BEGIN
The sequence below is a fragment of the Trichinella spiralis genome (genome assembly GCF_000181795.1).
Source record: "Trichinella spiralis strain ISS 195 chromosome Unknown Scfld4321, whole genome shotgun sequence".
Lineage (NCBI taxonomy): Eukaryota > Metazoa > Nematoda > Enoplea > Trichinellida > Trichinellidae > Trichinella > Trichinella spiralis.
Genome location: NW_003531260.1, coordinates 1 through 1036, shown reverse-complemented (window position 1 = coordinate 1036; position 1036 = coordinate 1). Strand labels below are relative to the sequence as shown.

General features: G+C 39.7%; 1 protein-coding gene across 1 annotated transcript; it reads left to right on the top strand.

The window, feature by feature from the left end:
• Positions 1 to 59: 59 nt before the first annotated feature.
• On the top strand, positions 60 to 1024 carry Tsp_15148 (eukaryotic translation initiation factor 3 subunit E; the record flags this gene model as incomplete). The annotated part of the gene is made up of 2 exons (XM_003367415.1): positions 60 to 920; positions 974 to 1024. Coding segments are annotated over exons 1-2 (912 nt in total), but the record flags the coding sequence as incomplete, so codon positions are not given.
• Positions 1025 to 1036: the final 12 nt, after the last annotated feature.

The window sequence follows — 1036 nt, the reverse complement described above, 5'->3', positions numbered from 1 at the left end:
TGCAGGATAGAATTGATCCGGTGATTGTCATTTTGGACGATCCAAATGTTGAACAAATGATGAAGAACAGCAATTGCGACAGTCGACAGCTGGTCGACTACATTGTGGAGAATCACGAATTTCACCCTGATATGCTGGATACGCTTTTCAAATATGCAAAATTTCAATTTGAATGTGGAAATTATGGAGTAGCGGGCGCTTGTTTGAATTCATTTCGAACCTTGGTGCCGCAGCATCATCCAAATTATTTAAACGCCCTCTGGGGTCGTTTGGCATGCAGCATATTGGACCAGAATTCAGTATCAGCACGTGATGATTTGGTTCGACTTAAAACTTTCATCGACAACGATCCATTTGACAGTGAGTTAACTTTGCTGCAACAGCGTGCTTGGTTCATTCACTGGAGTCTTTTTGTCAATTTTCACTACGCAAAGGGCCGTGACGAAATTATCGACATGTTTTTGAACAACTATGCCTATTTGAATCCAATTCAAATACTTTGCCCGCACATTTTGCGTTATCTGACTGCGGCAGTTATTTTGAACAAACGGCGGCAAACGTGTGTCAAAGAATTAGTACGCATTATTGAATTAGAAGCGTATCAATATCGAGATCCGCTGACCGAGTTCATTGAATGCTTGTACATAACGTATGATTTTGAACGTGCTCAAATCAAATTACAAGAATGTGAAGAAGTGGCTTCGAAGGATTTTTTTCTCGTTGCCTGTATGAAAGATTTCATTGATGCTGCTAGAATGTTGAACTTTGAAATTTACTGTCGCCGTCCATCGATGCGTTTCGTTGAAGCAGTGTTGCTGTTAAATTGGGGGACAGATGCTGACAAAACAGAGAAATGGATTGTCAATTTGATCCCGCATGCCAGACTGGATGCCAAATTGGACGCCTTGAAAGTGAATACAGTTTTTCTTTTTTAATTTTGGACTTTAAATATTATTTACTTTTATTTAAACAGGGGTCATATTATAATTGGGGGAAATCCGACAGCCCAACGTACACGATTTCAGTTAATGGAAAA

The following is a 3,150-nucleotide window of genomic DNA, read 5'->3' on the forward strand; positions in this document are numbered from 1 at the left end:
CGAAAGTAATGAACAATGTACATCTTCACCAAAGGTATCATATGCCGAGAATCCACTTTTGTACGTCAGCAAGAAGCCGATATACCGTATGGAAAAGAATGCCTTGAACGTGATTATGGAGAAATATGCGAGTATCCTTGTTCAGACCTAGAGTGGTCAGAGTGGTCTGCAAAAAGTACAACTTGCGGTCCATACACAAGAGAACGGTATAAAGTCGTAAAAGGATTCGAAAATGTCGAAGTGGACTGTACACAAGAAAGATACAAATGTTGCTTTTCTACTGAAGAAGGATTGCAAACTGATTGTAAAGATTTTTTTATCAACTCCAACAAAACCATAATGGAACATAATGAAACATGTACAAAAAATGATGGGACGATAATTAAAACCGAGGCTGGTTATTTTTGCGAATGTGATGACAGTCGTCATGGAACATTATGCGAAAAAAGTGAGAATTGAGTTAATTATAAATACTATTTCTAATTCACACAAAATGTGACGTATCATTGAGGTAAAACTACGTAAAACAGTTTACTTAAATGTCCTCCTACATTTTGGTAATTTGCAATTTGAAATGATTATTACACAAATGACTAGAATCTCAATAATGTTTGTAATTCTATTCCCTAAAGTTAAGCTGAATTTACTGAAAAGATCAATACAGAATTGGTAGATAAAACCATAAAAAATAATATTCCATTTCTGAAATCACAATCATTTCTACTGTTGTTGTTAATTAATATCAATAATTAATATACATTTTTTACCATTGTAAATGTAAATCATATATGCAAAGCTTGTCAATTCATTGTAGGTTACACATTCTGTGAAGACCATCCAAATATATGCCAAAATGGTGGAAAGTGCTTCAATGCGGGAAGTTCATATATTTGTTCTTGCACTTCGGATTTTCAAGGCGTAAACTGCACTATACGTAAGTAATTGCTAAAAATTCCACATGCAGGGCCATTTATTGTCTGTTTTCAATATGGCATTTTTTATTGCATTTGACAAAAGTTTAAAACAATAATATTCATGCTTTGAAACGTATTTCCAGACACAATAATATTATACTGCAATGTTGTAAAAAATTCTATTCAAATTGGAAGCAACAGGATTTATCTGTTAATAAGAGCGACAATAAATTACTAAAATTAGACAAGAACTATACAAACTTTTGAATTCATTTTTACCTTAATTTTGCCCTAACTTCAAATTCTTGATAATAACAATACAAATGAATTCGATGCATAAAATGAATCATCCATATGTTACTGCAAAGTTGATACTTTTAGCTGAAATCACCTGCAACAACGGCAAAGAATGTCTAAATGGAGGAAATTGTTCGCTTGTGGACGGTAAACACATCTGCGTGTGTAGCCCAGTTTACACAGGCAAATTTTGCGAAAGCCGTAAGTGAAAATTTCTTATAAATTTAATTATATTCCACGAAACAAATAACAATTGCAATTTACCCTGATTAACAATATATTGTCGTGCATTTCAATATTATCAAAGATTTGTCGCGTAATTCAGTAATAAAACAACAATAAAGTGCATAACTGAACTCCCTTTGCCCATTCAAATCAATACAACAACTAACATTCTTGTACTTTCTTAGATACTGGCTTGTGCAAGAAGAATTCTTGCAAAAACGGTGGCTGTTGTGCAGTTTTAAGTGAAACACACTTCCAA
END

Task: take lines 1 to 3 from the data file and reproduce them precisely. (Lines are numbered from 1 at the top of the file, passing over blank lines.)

The sequence below is a fragment of the Trichinella spiralis genome (genome assembly GCF_000181795.1).
Source record: "Trichinella spiralis strain ISS 195 chromosome Unknown Scfld4321, whole genome shotgun sequence".
Lineage (NCBI taxonomy): Eukaryota > Metazoa > Nematoda > Enoplea > Trichinellida > Trichinellidae > Trichinella > Trichinella spiralis.